Stimming is short for “self-stimulatory behaviours” and is specifically about things we do in order to get particular types of sensory input. It’s usually repetitive in nature, though not always.
The term was originally coined by professionals who worked with developmentally disabled people, which is a population that is highly likely to engage in stimming. This population includes autistic people; it also includes people who have Down syndrome, Fetal Alcohol Spectrum Disorder, and - believe it or not - ADHD. So this word is not an exclusive word that only autistic people can use. It is ours, too.
Stimming is very similar to fidgeting, and some fidgety behaviour is stimming.
Stimming is often used to regulate the body or emotions, and it can also be used to express emotions.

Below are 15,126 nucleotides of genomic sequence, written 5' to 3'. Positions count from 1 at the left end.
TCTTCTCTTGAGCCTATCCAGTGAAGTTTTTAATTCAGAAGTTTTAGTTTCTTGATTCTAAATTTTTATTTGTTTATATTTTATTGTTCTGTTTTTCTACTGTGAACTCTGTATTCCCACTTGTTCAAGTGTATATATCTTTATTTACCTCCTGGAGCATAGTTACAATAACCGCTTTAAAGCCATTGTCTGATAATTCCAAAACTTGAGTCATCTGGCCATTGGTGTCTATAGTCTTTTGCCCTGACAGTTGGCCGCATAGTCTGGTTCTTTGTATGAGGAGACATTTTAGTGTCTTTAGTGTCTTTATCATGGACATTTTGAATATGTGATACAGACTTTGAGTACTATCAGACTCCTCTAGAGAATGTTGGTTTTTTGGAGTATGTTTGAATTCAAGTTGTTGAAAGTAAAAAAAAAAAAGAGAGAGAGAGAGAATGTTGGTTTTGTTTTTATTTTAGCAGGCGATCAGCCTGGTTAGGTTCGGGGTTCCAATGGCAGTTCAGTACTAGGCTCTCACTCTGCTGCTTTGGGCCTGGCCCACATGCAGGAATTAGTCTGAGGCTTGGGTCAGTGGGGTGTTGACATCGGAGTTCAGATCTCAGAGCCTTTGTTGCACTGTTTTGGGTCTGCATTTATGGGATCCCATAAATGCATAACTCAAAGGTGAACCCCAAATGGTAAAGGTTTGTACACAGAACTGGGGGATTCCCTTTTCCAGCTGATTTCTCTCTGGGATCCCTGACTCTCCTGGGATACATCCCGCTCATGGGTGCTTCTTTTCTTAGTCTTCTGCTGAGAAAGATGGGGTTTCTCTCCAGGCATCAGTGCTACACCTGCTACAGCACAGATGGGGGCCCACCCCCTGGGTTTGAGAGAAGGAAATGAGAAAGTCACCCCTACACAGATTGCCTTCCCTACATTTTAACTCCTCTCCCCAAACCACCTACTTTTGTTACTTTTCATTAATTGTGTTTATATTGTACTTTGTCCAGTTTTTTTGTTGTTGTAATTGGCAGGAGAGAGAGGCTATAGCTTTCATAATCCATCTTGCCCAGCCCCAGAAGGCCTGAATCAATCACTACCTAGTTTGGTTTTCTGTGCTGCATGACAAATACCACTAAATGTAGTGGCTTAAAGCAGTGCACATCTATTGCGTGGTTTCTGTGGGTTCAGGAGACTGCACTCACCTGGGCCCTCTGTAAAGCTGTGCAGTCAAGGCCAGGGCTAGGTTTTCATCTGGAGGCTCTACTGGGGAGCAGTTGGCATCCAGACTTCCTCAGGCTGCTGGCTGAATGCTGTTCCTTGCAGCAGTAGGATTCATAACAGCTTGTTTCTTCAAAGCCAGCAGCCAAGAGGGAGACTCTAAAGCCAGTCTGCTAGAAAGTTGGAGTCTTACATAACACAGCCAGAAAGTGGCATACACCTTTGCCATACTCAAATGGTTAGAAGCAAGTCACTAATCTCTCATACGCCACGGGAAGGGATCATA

I have good grades, does this mean I can't have ADHD?
Everyone say it with me: academic performance is not an indicator of ADHD. Certainly it can be an indicator, since executive dysfunction and hyperactivity and impulsive behaviours can have a big effect on your ability to complete assignments and participate adequately in class. However, if you are also gifted (common), or if you have Inattentive ADHD, then you will often fly under the radar and do well (or at least not poorly) academically, even though you struggle in some areas.
What is the difference between hyperfocus, special interests, and hyperfixation?
As noted above, hyperfocus is a period of sustained focus, typically lasting for several hours. Special interests are things that you are really interested in, often to the point of obsession. A special interest can last for a day or even several years. Often you will hyperfocus on a special interest.
The term “hyperfixation” is a new term that is meant to be an umbrella term for things like hyperfocus, special interests, and perseveration. You can read more about it here.